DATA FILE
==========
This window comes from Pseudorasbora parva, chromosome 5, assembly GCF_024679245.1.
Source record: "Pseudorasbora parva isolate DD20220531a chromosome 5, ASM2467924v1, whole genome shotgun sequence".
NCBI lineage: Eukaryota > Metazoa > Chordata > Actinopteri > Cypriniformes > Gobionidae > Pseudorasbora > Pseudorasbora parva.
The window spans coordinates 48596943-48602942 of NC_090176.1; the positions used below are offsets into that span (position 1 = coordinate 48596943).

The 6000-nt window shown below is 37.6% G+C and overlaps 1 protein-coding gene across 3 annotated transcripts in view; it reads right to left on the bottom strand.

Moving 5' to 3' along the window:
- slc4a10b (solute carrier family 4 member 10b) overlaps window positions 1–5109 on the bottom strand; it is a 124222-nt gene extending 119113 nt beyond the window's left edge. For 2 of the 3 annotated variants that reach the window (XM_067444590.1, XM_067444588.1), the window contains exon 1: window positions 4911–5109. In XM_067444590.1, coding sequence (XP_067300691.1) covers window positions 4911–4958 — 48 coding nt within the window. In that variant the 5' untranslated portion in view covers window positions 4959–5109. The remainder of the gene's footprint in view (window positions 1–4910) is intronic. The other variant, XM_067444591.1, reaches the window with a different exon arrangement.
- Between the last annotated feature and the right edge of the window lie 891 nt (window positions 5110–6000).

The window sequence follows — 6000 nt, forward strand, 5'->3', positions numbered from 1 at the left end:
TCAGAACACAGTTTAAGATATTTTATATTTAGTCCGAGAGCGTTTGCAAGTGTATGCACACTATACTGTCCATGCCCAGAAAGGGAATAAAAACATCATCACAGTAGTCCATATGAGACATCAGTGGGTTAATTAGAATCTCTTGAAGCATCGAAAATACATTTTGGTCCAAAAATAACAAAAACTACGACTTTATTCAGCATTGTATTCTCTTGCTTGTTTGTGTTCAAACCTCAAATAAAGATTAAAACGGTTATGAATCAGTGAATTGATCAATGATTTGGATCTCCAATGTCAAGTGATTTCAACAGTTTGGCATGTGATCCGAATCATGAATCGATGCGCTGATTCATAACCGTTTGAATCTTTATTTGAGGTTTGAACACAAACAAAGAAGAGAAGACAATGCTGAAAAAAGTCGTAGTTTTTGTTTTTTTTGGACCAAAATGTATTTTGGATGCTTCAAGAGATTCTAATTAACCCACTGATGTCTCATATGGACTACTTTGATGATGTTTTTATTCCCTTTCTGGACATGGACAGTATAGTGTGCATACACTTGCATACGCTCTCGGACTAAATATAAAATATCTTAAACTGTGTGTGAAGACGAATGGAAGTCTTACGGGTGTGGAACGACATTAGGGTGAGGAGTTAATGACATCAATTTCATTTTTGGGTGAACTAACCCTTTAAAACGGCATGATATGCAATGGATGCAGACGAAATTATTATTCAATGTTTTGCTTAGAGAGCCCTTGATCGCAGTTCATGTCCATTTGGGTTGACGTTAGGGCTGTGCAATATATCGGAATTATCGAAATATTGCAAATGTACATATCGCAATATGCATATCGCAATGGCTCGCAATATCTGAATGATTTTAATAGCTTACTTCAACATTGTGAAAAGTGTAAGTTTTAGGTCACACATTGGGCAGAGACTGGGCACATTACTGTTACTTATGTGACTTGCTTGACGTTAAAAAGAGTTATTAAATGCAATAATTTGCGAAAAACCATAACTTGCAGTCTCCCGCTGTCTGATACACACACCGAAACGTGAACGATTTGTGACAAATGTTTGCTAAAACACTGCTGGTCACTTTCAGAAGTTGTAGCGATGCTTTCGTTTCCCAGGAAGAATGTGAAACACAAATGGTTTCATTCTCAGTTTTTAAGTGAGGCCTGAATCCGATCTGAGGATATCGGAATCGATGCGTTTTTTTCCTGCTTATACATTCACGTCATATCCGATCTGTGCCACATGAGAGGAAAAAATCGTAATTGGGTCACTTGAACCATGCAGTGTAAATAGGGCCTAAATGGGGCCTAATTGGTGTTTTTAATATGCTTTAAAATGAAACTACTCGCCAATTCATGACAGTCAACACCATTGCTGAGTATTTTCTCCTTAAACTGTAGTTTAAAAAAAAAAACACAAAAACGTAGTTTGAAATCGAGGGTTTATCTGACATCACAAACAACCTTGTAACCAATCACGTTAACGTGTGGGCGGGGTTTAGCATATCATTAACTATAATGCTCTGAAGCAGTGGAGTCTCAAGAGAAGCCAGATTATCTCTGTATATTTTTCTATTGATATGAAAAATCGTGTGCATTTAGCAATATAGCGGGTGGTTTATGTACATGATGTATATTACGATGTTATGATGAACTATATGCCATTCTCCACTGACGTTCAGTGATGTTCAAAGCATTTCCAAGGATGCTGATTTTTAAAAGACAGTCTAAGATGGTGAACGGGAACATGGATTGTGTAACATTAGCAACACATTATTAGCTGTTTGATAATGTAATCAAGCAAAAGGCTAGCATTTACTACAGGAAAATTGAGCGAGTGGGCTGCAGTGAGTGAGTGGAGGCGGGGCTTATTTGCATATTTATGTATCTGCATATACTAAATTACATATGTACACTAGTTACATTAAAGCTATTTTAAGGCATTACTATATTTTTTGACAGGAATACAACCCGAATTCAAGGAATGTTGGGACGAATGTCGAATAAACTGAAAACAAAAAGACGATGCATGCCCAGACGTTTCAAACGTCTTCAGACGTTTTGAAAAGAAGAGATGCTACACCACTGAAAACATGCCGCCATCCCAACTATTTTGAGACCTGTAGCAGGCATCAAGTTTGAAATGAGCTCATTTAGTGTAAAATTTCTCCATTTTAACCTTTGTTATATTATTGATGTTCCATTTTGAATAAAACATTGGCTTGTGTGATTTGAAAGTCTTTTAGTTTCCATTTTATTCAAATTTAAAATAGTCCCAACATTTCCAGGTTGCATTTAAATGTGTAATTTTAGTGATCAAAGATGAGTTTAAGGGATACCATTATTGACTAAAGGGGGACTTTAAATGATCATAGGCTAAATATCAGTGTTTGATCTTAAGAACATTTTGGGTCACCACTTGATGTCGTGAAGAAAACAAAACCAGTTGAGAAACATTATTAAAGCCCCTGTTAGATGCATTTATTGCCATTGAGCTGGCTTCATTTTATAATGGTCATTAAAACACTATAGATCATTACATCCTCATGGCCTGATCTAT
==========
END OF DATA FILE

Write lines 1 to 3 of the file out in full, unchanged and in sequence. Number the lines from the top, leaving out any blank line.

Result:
This window comes from Pseudorasbora parva, chromosome 5, assembly GCF_024679245.1.
Source record: "Pseudorasbora parva isolate DD20220531a chromosome 5, ASM2467924v1, whole genome shotgun sequence".
NCBI lineage: Eukaryota > Metazoa > Chordata > Actinopteri > Cypriniformes > Gobionidae > Pseudorasbora > Pseudorasbora parva.